Open netapi32.dll with IDA pro and find the NetpwPathCanonicalize letter where the vulnerability is located (the address in the stack will be different each time you run it, but the address of each function is the same), as shown in the book:

Looking at the function flowchart, you can see that this function does not directly normalize the input path, but continues to call the lower-level function CanonicalizePathName

However, the CanonicalizePathName function was not found in the actual operation, and a variety of materials indicate that the CanonicalizePathName function should be called for normalization.

IDA analysis of NetpwPathCanonicalize function code (F5 + finishing + main code):

The function declaration is as follows:

DWORD NetpwPathCanonicalize(
    LPWSTR PathName, //Need a standardized path
    LPWSTR Outbuf, //Buffer that stores the standardized pat
    DWORD OutbufLen, //Buffer length
    LPWSTR Prefix, //Optional parameter, useful when PathName is a relative path
    LPDWORD PathType, //Storage path type
    DWORD Flags // Reserved, 0

Dynamic debugging

View the process pid whose command line parameter is svchost.exe -k netsvcs through wmic:

Open OllyDbg, click file->attach, and attach to the svchost.exe process:

View->Executable modules, double-click netapi32, right-click in the cpu command window and select Search for to find exec(label) in current module, find the function NetpwPathCanonicalize, the address is 71C#44A3E, set a breakpoint here:

Track the vulnerability trigger process

Go back to the CPU command window and run the program, then the attacker Metasploit loads the ms08_067_netapi module and exploits:

NetpwPathCanonicalize interrupted

The svchost program in the analysis environment will be interrupted at the entry address of the NetpwPathCanonicalize function. The incoming parameters of this function are as follows:

esp [esp] * Comment *
00ECF924 02248D34; Point to the path to be sorted
00ECF928 022321D8; Point to the output path buffer
00ECF92C 000003F1; output buffer length
00ECF930 02248FB0; Point to the prefix, the value is \x5C\x00, that is, unicode ‘\’ 
00ECF934 02248FB4; Point to the path type, the value is 0x1001
00ECF938 00000000; WORD Flags reserved, the value is 0

CanonicalizePathName interrupted

Combined with IDA pro’s process analysis of NetpwPathCanonicalize, the next-level function CanonPathName will be called at the address, and a breakpoint will be set at this address:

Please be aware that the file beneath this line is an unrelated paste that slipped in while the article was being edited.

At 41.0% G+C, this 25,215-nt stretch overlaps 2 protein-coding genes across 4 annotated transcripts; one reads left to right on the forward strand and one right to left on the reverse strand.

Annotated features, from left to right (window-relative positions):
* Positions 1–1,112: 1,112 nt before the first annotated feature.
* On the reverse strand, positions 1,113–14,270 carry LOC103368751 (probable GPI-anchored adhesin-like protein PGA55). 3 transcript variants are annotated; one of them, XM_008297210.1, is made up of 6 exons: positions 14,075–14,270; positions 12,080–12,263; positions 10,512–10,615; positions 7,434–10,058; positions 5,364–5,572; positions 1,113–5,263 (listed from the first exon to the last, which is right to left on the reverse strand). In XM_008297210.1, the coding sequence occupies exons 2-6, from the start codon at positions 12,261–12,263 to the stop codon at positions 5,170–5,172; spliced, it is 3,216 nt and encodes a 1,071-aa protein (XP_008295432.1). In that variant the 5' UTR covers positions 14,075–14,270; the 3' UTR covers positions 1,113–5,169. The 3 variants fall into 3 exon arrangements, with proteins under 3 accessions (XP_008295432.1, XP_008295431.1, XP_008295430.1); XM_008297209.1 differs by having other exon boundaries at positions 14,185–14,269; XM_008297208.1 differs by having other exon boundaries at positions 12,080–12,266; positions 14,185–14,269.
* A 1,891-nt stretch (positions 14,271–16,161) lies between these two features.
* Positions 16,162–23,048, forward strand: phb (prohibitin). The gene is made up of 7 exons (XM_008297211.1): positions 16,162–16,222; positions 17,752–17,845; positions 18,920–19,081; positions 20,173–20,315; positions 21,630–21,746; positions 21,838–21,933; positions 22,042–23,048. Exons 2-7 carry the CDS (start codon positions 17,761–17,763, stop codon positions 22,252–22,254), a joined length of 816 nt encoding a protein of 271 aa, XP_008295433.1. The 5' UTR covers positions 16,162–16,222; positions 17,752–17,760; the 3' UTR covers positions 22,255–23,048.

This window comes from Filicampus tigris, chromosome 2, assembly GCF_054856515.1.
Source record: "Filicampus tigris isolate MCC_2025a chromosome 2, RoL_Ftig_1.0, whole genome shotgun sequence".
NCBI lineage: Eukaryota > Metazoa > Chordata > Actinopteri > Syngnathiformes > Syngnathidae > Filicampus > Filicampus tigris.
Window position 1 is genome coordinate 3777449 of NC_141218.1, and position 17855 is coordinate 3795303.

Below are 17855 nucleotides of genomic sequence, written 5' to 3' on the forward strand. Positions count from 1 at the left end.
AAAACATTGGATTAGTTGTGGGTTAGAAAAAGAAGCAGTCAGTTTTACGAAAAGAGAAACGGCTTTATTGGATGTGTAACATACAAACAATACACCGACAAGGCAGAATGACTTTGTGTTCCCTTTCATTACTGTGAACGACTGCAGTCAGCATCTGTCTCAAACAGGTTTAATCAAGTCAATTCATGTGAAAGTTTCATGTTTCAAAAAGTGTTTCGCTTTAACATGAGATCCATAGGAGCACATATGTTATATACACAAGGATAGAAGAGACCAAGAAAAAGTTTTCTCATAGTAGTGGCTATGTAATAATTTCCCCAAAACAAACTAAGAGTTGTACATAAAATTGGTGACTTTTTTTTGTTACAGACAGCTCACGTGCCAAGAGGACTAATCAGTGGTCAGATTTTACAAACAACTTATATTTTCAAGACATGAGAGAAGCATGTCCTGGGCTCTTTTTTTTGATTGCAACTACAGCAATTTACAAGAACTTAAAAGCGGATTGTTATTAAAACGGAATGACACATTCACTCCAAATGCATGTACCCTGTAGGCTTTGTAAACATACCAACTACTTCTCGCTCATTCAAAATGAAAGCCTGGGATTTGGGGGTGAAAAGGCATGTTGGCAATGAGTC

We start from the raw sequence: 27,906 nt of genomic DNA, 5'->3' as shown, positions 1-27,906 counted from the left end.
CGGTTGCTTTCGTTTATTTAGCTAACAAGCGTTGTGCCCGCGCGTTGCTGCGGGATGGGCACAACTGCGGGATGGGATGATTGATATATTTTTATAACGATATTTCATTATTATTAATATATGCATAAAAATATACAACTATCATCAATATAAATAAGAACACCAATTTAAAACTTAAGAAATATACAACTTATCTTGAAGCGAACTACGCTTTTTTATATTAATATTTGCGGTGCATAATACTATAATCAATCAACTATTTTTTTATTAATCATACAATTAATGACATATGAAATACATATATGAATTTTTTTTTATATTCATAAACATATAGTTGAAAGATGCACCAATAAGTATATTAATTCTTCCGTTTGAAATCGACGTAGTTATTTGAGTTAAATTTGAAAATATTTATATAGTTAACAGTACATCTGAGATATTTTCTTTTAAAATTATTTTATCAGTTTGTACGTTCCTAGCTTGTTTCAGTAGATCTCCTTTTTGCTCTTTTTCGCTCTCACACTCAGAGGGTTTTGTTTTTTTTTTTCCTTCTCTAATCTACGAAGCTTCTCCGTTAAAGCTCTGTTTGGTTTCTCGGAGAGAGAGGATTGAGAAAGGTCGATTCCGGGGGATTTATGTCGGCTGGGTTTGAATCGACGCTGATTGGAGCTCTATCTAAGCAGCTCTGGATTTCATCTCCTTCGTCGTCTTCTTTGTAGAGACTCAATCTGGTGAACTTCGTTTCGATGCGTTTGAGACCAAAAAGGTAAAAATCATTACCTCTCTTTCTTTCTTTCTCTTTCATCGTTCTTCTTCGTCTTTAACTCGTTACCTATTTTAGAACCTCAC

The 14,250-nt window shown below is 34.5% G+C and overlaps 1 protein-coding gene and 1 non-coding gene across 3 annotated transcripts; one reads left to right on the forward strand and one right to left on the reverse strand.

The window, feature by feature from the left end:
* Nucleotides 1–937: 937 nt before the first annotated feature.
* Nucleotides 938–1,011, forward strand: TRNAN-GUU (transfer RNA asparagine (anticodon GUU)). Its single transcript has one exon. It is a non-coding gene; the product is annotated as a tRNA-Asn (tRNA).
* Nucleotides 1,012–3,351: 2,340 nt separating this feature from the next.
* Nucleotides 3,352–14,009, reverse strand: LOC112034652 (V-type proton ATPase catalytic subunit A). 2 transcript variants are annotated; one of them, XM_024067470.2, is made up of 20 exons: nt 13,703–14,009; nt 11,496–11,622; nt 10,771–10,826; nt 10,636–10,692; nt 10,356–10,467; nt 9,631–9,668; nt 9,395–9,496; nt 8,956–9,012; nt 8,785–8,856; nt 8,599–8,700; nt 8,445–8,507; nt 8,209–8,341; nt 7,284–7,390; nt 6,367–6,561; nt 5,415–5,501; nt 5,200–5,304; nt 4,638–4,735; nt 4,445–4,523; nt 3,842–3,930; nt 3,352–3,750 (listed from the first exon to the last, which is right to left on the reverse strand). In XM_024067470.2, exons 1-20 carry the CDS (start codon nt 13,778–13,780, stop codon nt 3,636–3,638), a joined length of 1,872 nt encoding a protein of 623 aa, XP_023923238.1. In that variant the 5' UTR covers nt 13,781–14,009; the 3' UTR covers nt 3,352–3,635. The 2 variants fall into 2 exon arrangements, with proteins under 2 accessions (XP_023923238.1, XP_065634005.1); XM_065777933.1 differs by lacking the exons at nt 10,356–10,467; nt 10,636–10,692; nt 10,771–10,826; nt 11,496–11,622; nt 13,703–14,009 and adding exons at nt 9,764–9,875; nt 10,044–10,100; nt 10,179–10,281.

Run to this breakpoint, and then trace the function CanonPathName, the incoming parameters are as follows:

00F0F8FC 00157570 ;Point to prefix, the value is \x5C\00, which is Unicode "\"
00F0F900 001572F4; point to the path to be sorted
00F0F904 02132E80; buffer pointing to the output path
00F0F908 000003F9; The length of the output buffer
00F0F90C 00000000; WORD Flag reserved word, the value is 0

It can be seen from the parameter passing of the above two functions that the CanonPathName function organizes the path, and then saves it in the pre-allocated output path buffer.

Path structure to be sorted

Check the structure of the path to be sorted in the OD. The path is a Unicode string, starting with [\x5C\x00] (Unicode character “\”) and ending with [\x00\x00], with some random upper and lower case letters in the middle. The long undisplayable character is the encoded shellcode, the most important of which is the relative path of the two parent directories [….\] linked together.

The path is a Unicode string, starting with [\x5C\x00] (Unicode character “\”) and ending with [\x00\x00], with some random upper and lower case letters in the middle, and a longer period of undisplayable characters is passed The most critical part of the encoded shellcode is the two connected [\..\..\], which is the relative path of the parent directory.

The entire path to be sorted looks like:


Pre-operation before arranging paths

Set a memory access breakpoint on the 4 bytes at the memory address 000C0F50 where the path to be sorted is located:

Press F9 to run, it will be interrupted 3 times, the first two are to check the first character of the path to be sorted and call the wcslen function, and the third is to call the wcscat function. Analyze two parameters in the third incoming stack: